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Context of 'August 4, 2004: 300 Lawyers Condemn ‘Torture Memos’ '

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Attorney General William Barr appoints Nicholas Bua, a retired federal judge from Chicago, as his special counsel to investigate and advise him on the Inslaw controversy. The affair has been running for nearly a decade and stems from a dispute over a contract signed by the Justice Department and Inslaw in 1982 (see March 1982). However, because Bua does not have independent status, the House Judiciary Committee will comment, “as long as the investigation of wrongdoing by former and current high level Justice officials remains under the ultimate control of the department itself, there will always be serious doubt about the objectivity and thoroughness of the inquiry.” [US Congress, 9/10/1992]

Entity Tags: Nicholas Bua, US Department of Justice, House Judiciary Committee, William P. Barr

Timeline Tags: Inslaw and PROMIS

More than 300 members of the American Bar Association, including former Attorney General Nicholas Katzenbach and former FBI Director William S. Sessions, sign a statement condemning the “torture memos.” These memos, they write, “ignore and misinterpret the US Constitution and laws, international treaties, and rules of international law.” The statement further denounces the lawyers who wrote them, saying they “have sought to justify actions that violate the most basic rights of all human beings.” [Cox News Service, 8/5/2004; Truthout (.org), 8/29/2004] They tried to “circumvent long established and universally acknowledged principles of law and common decency,” the lawyers charge. [Washington Post, 8/5/2004]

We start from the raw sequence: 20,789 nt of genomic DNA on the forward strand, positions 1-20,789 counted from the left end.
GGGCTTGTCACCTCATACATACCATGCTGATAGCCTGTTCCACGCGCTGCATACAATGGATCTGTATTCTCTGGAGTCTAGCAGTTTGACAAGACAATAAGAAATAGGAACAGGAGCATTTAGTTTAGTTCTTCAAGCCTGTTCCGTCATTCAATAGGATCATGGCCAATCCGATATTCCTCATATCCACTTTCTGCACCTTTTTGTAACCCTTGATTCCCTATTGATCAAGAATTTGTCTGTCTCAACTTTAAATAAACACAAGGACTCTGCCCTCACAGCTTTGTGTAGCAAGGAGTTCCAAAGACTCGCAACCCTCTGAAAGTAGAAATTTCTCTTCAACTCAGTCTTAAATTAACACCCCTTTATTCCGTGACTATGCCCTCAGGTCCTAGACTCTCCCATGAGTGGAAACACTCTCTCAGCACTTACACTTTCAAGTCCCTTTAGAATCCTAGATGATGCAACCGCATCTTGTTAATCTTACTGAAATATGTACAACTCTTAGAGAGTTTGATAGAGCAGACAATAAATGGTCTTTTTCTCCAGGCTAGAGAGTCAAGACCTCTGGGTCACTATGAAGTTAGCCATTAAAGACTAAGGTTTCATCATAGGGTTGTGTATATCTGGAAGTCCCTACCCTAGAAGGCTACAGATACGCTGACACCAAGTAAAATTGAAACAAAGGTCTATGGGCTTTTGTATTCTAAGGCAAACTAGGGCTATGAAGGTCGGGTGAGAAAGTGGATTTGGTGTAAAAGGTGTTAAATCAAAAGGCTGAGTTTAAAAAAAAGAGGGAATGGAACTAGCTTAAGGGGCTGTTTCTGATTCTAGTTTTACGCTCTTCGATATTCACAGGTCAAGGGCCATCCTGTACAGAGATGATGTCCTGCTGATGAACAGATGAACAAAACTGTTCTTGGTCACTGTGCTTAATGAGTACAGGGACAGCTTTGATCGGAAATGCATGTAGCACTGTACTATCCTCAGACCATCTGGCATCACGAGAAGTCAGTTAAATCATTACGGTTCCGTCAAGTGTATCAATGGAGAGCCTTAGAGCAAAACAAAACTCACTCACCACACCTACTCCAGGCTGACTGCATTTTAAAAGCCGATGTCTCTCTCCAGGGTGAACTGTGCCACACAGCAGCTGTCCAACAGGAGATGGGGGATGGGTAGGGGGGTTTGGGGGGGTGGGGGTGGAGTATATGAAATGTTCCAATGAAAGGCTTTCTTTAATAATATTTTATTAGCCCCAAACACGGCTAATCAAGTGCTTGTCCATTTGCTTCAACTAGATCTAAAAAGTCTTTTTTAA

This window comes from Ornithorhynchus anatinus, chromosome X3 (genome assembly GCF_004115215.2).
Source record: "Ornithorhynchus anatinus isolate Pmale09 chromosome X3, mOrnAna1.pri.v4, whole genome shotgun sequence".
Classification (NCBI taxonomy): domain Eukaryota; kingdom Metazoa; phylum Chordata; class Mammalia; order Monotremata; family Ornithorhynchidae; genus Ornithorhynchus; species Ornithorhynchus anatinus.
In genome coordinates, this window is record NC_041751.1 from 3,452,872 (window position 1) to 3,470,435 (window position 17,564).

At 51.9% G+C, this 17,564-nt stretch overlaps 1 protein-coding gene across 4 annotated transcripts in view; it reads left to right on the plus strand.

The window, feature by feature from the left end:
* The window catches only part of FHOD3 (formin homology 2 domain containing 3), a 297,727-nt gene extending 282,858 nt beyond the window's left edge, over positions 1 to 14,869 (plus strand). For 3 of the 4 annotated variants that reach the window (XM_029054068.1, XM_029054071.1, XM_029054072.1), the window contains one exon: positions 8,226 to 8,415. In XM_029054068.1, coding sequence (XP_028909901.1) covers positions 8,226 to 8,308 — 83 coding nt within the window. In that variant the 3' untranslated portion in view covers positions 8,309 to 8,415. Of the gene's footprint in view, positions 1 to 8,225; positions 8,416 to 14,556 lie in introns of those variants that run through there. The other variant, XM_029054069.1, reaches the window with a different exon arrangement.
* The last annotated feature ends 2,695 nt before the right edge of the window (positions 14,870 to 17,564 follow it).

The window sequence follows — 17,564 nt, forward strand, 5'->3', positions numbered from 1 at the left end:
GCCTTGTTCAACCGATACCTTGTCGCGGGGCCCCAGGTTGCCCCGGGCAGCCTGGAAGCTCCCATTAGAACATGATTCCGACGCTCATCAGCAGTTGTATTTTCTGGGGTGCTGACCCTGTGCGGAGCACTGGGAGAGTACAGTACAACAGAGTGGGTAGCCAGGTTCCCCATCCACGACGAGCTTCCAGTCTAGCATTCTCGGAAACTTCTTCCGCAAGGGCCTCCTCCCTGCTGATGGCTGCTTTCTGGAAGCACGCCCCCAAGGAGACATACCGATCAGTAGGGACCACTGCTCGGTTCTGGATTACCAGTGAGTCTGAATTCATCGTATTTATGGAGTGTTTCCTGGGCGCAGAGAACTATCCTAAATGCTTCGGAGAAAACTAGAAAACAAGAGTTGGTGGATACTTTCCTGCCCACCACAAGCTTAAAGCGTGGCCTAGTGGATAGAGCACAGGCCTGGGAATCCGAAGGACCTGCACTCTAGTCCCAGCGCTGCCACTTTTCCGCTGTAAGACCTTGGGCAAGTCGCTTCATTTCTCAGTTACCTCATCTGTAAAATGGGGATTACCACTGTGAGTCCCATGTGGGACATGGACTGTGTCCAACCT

Entity Tags: William S. Sessions, Nicholas Katzenbach

Timeline Tags: Torture of US Captives, Civil Liberties

The Board of Governors of the American Bar Association (ABA) votes unanimously to investigate whether President Bush has exceeded his presidential authority by using signing statements to assert that he can ignore or override laws passed by Congress (see April 30, 2006 and September 2007). ABA president Michael Greco, who served with former Republican govenor William Weld (R-MA), appoints a bipartisan, blue-ribbon panel of legal experts, including former government officials, legal scholars, and retired FBI Director William Sessions, to carry out the inquiry. The ABA Task Force on Presidential Signing Statements and the Separation of Powers Doctrine will work for two months on a report (see July 23, 2006). [Savage, 2007, pp. 244-245]

Entity Tags: Michael Greco, ABA Task Force on Presidential Signing Statements and the Separation of Powers Doctrine, American Bar Association, George W. Bush, William Weld, William S. Sessions

Timeline Tags: Civil Liberties

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